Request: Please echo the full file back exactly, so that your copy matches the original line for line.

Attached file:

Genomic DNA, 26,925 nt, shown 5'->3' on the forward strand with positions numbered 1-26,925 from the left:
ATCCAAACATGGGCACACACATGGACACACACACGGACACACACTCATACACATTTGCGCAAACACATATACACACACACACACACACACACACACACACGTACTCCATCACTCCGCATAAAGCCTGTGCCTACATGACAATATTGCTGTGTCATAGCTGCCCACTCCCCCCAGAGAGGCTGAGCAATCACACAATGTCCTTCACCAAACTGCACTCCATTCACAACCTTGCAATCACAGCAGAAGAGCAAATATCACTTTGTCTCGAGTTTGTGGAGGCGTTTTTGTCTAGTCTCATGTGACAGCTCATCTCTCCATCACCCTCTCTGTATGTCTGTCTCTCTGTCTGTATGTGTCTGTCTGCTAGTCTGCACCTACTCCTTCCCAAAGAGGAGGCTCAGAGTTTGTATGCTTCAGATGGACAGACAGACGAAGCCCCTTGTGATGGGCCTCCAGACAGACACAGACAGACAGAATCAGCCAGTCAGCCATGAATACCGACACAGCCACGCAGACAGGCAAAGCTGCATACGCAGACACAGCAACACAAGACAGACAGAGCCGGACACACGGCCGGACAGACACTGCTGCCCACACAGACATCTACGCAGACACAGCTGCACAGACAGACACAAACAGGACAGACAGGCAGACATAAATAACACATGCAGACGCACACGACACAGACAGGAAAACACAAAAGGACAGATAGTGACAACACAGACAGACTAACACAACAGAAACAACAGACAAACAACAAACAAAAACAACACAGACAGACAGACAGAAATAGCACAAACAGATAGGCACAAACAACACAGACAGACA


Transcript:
Genomic DNA, 26,925 nt, shown 5'->3' on the forward strand with positions numbered 1-26,925 from the left:
ATCCAAACATGGGCACACACATGGACACACACACGGACACACACTCATACACATTTGCGCAAACACATATACACACACACACACACACACACACACACACGTACTCCATCACTCCGCATAAAGCCTGTGCCTACATGACAATATTGCTGTGTCATAGCTGCCCACTCCCCCCAGAGAGGCTGAGCAATCACACAATGTCCTTCACCAAACTGCACTCCATTCACAACCTTGCAATCACAGCAGAAGAGCAAATATCACTTTGTCTCGAGTTTGTGGAGGCGTTTTTGTCTAGTCTCATGTGACAGCTCATCTCTCCATCACCCTCTCTGTATGTCTGTCTCTCTGTCTGTATGTGTCTGTCTGCTAGTCTGCACCTACTCCTTCCCAAAGAGGAGGCTCAGAGTTTGTATGCTTCAGATGGACAGACAGACGAAGCCCCTTGTGATGGGCCTCCAGACAGACACAGACAGACAGAATCAGCCAGTCAGCCATGAATACCGACACAGCCACGCAGACAGGCAAAGCTGCATACGCAGACACAGCAACACAAGACAGACAGAGCCGGACACACGGCCGGACAGACACTGCTGCCCACACAGACATCTACGCAGACACAGCTGCACAGACAGACACAAACAGGACAGACAGGCAGACATAAATAACACATGCAGACGCACACGACACAGACAGGAAAACACAAAAGGACAGATAGTGACAACACAGACAGACTAACACAACAGAAACAACAGACAAACAACAAACAAAAACAACACAGACAGACAGACAGAAATAGCACAAACAGATAGGCACAAACAACACAGACAGACA